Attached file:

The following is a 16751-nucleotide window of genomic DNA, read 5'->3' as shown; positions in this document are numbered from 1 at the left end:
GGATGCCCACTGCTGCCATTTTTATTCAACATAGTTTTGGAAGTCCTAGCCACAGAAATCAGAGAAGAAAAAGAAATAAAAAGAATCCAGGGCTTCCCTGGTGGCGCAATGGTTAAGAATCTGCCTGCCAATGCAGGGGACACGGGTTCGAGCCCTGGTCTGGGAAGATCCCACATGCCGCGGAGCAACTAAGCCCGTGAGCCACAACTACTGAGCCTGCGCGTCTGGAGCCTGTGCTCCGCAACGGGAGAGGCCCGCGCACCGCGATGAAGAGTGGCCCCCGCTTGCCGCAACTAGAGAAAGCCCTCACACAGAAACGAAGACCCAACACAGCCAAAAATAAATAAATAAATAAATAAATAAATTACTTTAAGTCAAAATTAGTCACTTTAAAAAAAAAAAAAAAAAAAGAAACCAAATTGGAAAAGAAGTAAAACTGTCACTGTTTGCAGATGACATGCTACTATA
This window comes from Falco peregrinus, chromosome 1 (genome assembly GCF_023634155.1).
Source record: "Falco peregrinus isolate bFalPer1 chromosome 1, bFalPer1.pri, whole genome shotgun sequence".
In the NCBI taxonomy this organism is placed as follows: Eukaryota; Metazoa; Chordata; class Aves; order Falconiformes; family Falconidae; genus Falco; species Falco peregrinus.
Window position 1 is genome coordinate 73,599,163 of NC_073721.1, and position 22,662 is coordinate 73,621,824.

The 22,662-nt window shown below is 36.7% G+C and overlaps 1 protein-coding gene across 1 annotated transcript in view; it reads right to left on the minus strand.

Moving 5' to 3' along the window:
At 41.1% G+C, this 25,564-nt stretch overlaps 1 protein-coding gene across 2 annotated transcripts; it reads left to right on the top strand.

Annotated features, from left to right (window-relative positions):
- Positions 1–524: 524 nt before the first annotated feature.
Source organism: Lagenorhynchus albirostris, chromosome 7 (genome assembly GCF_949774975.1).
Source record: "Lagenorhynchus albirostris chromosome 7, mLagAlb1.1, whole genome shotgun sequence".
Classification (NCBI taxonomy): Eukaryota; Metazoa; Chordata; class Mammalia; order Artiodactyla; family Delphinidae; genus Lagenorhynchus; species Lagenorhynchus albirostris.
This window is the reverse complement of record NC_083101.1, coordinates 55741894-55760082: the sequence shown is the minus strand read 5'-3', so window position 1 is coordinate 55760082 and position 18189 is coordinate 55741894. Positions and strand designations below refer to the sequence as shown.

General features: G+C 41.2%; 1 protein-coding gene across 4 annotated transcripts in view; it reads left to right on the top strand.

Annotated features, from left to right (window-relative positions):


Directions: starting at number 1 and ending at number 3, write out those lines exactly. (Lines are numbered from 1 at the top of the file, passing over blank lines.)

The following is a 16751-nucleotide window of genomic DNA, read 5'->3' as shown; positions in this document are numbered from 1 at the left end:
GGATGCCCACTGCTGCCATTTTTATTCAACATAGTTTTGGAAGTCCTAGCCACAGAAATCAGAGAAGAAAAAGAAATAAAAAGAATCCAGGGCTTCCCTGGTGGCGCAATGGTTAAGAATCTGCCTGCCAATGCAGGGGACACGGGTTCGAGCCCTGGTCTGGGAAGATCCCACATGCCGCGGAGCAACTAAGCCCGTGAGCCACAACTACTGAGCCTGCGCGTCTGGAGCCTGTGCTCCGCAACGGGAGAGGCCCGCGCACCGCGATGAAGAGTGGCCCCCGCTTGCCGCAACTAGAGAAAGCCCTCACACAGAAACGAAGACCCAACACAGCCAAAAATAAATAAATAAATAAATAAATAAATTACTTTAAGTCAAAATTAGTCACTTTAAAAAAAAAAAAAAAAAAAGAAACCAAATTGGAAAAGAAGTAAAACTGTCACTGTTTGCAGATGACATGCTACTATA
This window comes from Falco peregrinus, chromosome 1 (genome assembly GCF_023634155.1).